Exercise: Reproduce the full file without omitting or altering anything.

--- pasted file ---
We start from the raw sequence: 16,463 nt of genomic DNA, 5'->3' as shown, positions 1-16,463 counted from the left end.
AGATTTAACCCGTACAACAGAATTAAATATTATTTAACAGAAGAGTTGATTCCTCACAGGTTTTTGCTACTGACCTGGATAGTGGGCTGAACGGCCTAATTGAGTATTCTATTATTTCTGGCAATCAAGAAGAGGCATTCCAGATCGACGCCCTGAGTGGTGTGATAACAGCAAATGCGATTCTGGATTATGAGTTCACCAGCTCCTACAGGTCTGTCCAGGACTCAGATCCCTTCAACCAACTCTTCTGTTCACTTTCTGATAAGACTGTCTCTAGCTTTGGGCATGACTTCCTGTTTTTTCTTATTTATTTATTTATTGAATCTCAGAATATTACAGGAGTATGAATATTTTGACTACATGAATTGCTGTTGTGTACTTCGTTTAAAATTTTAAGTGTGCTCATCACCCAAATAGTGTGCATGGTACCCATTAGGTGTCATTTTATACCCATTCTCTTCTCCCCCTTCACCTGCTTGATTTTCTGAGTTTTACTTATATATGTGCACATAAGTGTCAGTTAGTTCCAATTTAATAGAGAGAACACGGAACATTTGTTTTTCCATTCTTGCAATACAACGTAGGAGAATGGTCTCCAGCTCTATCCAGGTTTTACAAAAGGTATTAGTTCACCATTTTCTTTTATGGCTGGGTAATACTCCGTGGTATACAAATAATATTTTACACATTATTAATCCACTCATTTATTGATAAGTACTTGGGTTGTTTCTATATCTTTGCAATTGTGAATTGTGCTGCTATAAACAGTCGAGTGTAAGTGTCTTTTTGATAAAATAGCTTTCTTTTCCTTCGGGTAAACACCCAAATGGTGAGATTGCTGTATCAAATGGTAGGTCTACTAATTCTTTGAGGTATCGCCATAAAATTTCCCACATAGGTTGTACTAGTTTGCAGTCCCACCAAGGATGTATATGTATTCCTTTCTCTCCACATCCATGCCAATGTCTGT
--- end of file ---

We start from the raw sequence: 16,463 nt of genomic DNA, 5'->3' as shown, positions 1-16,463 counted from the left end.
AGATTTAACCCGTACAACAGAATTAAATATTATTTAACAGAAGAGTTGATTCCTCACAGGTTTTTGCTACTGACCTGGATAGTGGGCTGAACGGCCTAATTGAGTATTCTATTATTTCTGGCAATCAAGAAGAGGCATTCCAGATCGACGCCCTGAGTGGTGTGATAACAGCAAATGCGATTCTGGATTATGAGTTCACCAGCTCCTACAGGTCTGTCCAGGACTCAGATCCCTTCAACCAACTCTTCTGTTCACTTTCTGATAAGACTGTCTCTAGCTTTGGGCATGACTTCCTGTTTTTTCTTATTTATTTATTTATTGAATCTCAGAATATTACAGGAGTATGAATATTTTGACTACATGAATTGCTGTTGTGTACTTCGTTTAAAATTTTAAGTGTGCTCATCACCCAAATAGTGTGCATGGTACCCATTAGGTGTCATTTTATACCCATTCTCTTCTCCCCCTTCACCTGCTTGATTTTCTGAGTTTTACTTATATATGTGCACATAAGTGTCAGTTAGTTCCAATTTAATAGAGAGAACACGGAACATTTGTTTTTCCATTCTTGCAATACAACGTAGGAGAATGGTCTCCAGCTCTATCCAGGTTTTACAAAAGGTATTAGTTCACCATTTTCTTTTATGGCTGGGTAATACTCCGTGGTATACAAATAATATTTTACACATTATTAATCCACTCATTTATTGATAAGTACTTGGGTTGTTTCTATATCTTTGCAATTGTGAATTGTGCTGCTATAAACAGTCGAGTGTAAGTGTCTTTTTGATAAAATAGCTTTCTTTTCCTTCGGGTAAACACCCAAATGGTGAGATTGCTGTATCAAATGGTAGGTCTACTAATTCTTTGAGGTATCGCCATAAAATTTCCCACATAGGTTGTACTAGTTTGCAGTCCCACCAAGGATGTATATGTATTCCTTTCTCTCCACATCCATGCCAATGTCTGT